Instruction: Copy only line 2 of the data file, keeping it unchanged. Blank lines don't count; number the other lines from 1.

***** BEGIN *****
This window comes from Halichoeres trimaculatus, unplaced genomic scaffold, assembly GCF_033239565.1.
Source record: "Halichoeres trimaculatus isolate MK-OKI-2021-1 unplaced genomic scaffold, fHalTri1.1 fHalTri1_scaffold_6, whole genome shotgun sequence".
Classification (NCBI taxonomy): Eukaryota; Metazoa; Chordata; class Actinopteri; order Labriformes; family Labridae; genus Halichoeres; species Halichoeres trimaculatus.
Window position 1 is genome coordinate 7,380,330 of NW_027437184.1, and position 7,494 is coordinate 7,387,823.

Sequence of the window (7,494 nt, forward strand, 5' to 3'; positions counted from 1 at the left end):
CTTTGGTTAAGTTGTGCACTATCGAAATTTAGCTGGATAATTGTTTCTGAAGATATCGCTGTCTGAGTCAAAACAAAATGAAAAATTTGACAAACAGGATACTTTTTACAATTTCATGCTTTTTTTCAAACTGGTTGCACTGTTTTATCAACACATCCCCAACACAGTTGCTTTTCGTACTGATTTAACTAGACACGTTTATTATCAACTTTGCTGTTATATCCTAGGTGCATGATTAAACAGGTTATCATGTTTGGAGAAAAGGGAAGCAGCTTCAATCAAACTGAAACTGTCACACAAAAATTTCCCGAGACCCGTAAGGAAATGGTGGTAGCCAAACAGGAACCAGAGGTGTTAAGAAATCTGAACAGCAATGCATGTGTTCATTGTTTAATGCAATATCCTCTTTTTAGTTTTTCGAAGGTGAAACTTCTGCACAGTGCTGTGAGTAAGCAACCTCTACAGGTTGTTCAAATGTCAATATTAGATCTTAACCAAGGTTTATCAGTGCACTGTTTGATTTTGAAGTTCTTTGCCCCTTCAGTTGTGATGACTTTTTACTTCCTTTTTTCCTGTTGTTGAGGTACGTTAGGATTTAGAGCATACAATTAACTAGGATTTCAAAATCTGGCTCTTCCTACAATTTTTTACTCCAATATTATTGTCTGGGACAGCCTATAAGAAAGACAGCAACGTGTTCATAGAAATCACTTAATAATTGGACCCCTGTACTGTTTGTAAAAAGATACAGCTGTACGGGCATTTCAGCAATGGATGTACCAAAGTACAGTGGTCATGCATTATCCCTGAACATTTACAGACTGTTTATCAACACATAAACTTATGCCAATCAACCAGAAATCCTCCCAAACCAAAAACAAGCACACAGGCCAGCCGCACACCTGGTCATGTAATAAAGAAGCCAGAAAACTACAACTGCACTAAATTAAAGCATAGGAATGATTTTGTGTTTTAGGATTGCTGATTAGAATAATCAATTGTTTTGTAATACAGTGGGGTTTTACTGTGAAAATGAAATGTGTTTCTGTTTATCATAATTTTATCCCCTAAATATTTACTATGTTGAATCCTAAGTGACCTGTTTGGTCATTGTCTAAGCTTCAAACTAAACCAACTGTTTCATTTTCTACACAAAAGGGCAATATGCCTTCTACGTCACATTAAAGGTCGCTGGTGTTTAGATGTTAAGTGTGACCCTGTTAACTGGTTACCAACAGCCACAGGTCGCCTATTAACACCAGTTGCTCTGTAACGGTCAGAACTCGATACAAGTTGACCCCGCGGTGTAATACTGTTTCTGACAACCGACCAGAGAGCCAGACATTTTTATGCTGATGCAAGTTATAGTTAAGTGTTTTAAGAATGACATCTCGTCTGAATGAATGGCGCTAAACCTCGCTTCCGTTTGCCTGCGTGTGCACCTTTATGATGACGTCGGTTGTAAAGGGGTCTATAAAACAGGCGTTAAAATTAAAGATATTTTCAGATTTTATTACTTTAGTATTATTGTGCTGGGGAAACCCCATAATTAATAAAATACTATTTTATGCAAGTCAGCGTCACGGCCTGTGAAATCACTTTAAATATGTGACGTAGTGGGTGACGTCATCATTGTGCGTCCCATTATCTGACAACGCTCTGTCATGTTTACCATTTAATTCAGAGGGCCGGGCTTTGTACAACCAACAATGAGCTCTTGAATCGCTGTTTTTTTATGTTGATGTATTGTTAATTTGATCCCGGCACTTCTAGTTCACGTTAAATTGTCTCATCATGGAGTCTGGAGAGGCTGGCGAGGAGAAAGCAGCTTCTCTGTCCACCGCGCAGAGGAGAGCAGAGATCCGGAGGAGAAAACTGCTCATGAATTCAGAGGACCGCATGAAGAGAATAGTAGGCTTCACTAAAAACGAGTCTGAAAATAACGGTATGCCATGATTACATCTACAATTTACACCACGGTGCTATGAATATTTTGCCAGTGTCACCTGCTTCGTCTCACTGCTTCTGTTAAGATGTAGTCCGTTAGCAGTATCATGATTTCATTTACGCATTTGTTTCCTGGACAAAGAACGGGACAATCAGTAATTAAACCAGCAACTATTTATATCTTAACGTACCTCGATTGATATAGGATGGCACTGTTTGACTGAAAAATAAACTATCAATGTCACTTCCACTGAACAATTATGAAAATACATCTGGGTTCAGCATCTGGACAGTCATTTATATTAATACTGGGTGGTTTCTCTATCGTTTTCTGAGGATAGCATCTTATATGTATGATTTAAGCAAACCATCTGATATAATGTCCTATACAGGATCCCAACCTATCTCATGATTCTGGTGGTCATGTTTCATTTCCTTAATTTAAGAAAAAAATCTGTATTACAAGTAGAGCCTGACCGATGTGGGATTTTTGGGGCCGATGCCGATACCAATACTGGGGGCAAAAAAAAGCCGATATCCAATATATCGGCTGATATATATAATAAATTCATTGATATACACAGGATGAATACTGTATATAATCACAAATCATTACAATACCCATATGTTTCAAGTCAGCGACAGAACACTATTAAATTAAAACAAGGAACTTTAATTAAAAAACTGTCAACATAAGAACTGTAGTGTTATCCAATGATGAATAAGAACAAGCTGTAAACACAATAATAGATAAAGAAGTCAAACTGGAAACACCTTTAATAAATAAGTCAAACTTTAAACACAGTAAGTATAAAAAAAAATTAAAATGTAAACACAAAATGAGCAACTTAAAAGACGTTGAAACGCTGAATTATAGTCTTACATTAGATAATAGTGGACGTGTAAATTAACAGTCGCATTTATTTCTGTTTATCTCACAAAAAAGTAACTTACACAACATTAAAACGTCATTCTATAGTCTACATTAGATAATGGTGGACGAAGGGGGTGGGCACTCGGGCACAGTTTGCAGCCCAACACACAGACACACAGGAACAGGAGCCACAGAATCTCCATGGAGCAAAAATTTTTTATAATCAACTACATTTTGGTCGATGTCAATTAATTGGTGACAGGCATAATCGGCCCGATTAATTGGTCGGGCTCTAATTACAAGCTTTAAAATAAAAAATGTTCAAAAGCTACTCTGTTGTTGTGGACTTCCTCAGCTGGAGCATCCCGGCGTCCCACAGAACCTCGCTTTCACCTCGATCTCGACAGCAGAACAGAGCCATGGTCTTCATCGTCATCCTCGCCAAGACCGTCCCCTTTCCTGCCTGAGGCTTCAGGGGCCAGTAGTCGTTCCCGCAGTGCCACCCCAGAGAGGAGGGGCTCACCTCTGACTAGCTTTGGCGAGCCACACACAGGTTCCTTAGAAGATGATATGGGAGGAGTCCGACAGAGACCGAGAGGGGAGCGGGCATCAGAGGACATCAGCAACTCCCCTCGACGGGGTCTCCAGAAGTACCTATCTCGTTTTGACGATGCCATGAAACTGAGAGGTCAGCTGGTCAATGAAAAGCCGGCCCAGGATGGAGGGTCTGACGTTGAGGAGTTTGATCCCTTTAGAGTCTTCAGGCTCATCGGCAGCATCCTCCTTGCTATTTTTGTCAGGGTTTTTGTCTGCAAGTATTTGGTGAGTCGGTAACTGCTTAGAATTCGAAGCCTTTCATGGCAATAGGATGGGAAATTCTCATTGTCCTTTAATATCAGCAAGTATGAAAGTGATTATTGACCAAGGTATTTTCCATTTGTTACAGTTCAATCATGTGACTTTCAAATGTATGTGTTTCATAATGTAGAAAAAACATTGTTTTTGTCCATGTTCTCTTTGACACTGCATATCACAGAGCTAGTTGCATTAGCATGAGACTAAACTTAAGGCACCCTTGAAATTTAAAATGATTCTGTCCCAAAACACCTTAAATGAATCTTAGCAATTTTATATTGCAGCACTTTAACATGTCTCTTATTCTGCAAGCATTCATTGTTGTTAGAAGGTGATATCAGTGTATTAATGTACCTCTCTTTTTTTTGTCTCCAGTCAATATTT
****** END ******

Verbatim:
Source record: "Halichoeres trimaculatus isolate MK-OKI-2021-1 unplaced genomic scaffold, fHalTri1.1 fHalTri1_scaffold_6, whole genome shotgun sequence".